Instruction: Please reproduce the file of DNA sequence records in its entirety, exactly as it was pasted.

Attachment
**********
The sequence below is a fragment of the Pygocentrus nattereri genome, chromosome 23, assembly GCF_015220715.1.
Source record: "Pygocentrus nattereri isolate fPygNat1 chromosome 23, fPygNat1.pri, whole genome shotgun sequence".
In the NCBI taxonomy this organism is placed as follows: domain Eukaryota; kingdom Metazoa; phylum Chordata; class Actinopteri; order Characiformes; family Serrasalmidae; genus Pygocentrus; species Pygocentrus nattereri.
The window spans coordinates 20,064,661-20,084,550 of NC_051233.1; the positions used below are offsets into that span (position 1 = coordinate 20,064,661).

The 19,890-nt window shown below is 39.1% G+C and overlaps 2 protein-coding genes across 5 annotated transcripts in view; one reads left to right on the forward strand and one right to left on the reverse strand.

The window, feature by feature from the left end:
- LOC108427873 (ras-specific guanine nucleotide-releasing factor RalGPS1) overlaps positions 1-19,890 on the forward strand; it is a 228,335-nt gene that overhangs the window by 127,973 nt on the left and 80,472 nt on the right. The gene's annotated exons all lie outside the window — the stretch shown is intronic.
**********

The sequence below is a fragment of the Pygocentrus nattereri genome, chromosome 23, assembly GCF_015220715.1.
Source record: "Pygocentrus nattereri isolate fPygNat1 chromosome 23, fPygNat1.pri, whole genome shotgun sequence".
In the NCBI taxonomy this organism is placed as follows: domain Eukaryota; kingdom Metazoa; phylum Chordata; class Actinopteri; order Characiformes; family Serrasalmidae; genus Pygocentrus; species Pygocentrus nattereri.
The window spans coordinates 20,064,661-20,084,550 of NC_051233.1; the positions used below are offsets into that span (position 1 = coordinate 20,064,661).

The 19,890-nt window shown below is 39.1% G+C and overlaps 2 protein-coding genes across 5 annotated transcripts in view; one reads left to right on the forward strand and one right to left on the reverse strand.

The window, feature by feature from the left end:
- LOC108427873 (ras-specific guanine nucleotide-releasing factor RalGPS1) overlaps positions 1-19,890 on the forward strand; it is a 228,335-nt gene that overhangs the window by 127,973 nt on the left and 80,472 nt on the right. The gene's annotated exons all lie outside the window — the stretch shown is intronic.